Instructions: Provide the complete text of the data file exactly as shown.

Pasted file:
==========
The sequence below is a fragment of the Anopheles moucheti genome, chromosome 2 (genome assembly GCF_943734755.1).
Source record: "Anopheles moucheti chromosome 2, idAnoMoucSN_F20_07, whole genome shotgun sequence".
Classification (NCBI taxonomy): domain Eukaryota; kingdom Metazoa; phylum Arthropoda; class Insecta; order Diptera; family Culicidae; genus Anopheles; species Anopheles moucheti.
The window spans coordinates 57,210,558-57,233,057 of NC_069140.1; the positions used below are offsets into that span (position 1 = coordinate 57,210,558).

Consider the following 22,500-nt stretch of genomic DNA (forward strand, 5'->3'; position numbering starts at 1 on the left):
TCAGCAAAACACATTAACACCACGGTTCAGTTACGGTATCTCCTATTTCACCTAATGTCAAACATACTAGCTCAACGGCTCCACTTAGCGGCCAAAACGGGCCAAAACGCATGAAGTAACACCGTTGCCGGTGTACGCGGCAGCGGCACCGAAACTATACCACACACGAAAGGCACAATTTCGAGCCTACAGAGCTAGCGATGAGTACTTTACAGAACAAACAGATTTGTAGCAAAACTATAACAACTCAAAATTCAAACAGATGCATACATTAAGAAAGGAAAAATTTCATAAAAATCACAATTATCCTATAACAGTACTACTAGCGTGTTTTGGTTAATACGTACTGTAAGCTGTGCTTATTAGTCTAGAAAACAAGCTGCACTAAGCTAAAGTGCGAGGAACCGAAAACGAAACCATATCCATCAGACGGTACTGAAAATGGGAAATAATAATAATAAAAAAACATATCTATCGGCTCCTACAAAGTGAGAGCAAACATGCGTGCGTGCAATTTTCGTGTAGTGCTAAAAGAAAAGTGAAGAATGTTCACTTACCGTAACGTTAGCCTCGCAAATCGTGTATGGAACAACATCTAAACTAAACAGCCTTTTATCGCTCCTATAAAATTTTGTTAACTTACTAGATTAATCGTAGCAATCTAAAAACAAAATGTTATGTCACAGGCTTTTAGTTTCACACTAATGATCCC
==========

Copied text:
The sequence below is a fragment of the Anopheles moucheti genome, chromosome 2 (genome assembly GCF_943734755.1).
Source record: "Anopheles moucheti chromosome 2, idAnoMoucSN_F20_07, whole genome shotgun sequence".
Classification (NCBI taxonomy): domain Eukaryota; kingdom Metazoa; phylum Arthropoda; class Insecta; order Diptera; family Culicidae; genus Anopheles; species Anopheles moucheti.
The window spans coordinates 57,210,558-57,233,057 of NC_069140.1; the positions used below are offsets into that span (position 1 = coordinate 57,210,558).

Consider the following 22,500-nt stretch of genomic DNA (forward strand, 5'->3'; position numbering starts at 1 on the left):
TCAGCAAAACACATTAACACCACGGTTCAGTTACGGTATCTCCTATTTCACCTAATGTCAAACATACTAGCTCAACGGCTCCACTTAGCGGCCAAAACGGGCCAAAACGCATGAAGTAACACCGTTGCCGGTGTACGCGGCAGCGGCACCGAAACTATACCACACACGAAAGGCACAATTTCGAGCCTACAGAGCTAGCGATGAGTACTTTACAGAACAAACAGATTTGTAGCAAAACTATAACAACTCAAAATTCAAACAGATGCATACATTAAGAAAGGAAAAATTTCATAAAAATCACAATTATCCTATAACAGTACTACTAGCGTGTTTTGGTTAATACGTACTGTAAGCTGTGCTTATTAGTCTAGAAAACAAGCTGCACTAAGCTAAAGTGCGAGGAACCGAAAACGAAACCATATCCATCAGACGGTACTGAAAATGGGAAATAATAATAATAAAAAAACATATCTATCGGCTCCTACAAAGTGAGAGCAAACATGCGTGCGTGCAATTTTCGTGTAGTGCTAAAAGAAAAGTGAAGAATGTTCACTTACCGTAACGTTAGCCTCGCAAATCGTGTATGGAACAACATCTAAACTAAACAGCCTTTTATCGCTCCTATAAAATTTTGTTAACTTACTAGATTAATCGTAGCAATCTAAAAACAAAATGTTATGTCACAGGCTTTTAGTTTCACACTAATGATCCC